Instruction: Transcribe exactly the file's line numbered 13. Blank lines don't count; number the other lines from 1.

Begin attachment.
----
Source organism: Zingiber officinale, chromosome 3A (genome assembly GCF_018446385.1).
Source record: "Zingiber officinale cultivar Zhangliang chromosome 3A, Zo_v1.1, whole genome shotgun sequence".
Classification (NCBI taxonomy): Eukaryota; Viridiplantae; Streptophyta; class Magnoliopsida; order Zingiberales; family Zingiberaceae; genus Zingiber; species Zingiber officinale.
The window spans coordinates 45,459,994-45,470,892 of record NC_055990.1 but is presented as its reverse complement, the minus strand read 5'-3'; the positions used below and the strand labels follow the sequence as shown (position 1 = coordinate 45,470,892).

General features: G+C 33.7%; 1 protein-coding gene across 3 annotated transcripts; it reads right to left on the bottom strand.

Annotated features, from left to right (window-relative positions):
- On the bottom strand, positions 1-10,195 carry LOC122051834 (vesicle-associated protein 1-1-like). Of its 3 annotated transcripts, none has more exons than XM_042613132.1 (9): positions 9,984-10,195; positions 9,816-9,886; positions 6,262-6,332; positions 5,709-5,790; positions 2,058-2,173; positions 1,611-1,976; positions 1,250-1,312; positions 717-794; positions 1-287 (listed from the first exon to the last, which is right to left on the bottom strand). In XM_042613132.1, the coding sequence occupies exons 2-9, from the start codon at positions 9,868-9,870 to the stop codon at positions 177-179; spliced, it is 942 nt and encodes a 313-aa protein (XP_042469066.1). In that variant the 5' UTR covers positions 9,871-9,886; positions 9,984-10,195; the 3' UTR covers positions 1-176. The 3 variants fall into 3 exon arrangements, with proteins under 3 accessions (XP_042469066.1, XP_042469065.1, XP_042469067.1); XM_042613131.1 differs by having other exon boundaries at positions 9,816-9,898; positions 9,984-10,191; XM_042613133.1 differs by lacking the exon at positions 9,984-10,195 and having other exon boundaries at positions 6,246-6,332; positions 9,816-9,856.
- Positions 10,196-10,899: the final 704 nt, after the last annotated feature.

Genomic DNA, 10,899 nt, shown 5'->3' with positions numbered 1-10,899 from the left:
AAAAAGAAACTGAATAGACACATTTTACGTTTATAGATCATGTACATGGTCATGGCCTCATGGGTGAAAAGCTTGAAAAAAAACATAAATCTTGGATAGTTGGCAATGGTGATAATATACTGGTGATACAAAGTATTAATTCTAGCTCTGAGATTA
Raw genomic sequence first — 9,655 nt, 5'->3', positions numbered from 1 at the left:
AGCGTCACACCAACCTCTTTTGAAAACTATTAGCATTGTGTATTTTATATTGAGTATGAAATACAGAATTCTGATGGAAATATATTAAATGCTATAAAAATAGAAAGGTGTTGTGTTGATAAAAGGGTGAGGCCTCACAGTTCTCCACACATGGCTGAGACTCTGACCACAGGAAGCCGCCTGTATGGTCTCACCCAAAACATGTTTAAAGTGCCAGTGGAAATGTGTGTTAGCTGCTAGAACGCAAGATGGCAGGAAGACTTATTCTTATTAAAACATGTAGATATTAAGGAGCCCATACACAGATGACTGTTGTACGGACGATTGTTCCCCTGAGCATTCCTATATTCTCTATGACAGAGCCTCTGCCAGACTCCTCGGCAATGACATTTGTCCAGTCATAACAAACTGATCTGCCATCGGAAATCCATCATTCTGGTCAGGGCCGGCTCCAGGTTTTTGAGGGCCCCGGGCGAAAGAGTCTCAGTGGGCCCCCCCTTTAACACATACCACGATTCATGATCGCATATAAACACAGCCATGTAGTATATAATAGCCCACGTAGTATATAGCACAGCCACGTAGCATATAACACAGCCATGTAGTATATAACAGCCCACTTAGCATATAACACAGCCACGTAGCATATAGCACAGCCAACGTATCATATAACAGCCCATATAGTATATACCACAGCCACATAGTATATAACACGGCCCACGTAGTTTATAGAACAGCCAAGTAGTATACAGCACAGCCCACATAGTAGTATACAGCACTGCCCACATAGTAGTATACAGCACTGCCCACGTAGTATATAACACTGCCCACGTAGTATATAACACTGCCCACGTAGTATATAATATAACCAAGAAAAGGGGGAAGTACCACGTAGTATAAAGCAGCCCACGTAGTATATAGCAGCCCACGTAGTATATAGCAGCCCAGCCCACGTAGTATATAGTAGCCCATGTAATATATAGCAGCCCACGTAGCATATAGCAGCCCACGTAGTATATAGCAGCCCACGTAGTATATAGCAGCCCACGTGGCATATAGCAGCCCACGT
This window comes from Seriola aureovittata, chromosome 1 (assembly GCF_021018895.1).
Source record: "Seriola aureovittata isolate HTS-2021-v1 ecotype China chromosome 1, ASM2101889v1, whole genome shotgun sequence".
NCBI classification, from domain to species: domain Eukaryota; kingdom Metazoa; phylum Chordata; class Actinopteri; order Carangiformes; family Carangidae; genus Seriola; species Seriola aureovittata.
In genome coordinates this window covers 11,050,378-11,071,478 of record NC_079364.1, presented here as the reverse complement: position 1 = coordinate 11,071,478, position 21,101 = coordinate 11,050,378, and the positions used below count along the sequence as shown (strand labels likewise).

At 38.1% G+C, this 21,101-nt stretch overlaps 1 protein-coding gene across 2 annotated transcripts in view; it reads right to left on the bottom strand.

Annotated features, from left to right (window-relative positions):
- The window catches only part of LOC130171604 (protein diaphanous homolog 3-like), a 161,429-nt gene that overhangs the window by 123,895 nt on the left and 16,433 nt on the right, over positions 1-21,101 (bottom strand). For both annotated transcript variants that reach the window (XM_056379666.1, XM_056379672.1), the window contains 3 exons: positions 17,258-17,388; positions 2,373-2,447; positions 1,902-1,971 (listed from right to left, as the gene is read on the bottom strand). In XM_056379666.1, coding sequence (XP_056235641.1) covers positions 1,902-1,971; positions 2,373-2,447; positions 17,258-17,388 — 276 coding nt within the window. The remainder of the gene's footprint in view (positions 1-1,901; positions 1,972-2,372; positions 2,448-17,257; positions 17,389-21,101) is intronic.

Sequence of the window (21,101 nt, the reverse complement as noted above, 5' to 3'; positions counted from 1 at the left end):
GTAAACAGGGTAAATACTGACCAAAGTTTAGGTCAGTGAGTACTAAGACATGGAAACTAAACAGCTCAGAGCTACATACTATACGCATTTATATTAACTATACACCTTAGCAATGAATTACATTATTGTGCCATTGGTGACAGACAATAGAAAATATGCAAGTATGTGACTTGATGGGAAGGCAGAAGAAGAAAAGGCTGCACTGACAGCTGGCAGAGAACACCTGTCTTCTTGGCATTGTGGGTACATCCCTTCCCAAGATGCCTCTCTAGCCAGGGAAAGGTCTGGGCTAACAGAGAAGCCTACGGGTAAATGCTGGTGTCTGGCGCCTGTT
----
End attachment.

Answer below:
This window comes from Seriola aureovittata, chromosome 1 (assembly GCF_021018895.1).